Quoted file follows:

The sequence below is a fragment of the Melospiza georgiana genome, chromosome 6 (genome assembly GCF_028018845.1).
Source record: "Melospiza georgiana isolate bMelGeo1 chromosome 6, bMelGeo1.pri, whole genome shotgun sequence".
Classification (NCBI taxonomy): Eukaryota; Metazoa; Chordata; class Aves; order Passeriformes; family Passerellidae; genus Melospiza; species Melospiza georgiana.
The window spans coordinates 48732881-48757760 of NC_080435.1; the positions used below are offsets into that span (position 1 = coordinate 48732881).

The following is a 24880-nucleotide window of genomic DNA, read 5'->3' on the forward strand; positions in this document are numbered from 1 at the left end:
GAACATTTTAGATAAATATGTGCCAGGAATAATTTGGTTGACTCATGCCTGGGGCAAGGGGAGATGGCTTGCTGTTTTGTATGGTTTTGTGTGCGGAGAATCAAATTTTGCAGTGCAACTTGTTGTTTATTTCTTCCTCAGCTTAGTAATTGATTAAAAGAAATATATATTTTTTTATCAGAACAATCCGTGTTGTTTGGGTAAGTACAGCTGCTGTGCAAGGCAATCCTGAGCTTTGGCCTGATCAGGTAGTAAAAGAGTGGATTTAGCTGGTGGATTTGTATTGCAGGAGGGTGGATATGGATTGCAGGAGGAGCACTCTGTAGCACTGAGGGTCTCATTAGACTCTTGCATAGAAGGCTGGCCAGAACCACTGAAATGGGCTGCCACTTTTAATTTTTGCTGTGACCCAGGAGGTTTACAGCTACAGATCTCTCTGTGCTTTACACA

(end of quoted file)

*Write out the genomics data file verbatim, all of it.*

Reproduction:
The sequence below is a fragment of the Melospiza georgiana genome, chromosome 6 (genome assembly GCF_028018845.1).
Source record: "Melospiza georgiana isolate bMelGeo1 chromosome 6, bMelGeo1.pri, whole genome shotgun sequence".
Classification (NCBI taxonomy): Eukaryota; Metazoa; Chordata; class Aves; order Passeriformes; family Passerellidae; genus Melospiza; species Melospiza georgiana.
The window spans coordinates 48732881-48757760 of NC_080435.1; the positions used below are offsets into that span (position 1 = coordinate 48732881).

The following is a 24880-nucleotide window of genomic DNA, read 5'->3' on the forward strand; positions in this document are numbered from 1 at the left end:
GAACATTTTAGATAAATATGTGCCAGGAATAATTTGGTTGACTCATGCCTGGGGCAAGGGGAGATGGCTTGCTGTTTTGTATGGTTTTGTGTGCGGAGAATCAAATTTTGCAGTGCAACTTGTTGTTTATTTCTTCCTCAGCTTAGTAATTGATTAAAAGAAATATATATTTTTTTATCAGAACAATCCGTGTTGTTTGGGTAAGTACAGCTGCTGTGCAAGGCAATCCTGAGCTTTGGCCTGATCAGGTAGTAAAAGAGTGGATTTAGCTGGTGGATTTGTATTGCAGGAGGGTGGATATGGATTGCAGGAGGAGCACTCTGTAGCACTGAGGGTCTCATTAGACTCTTGCATAGAAGGCTGGCCAGAACCACTGAAATGGGCTGCCACTTTTAATTTTTGCTGTGACCCAGGAGGTTTACAGCTACAGATCTCTCTGTGCTTTACACA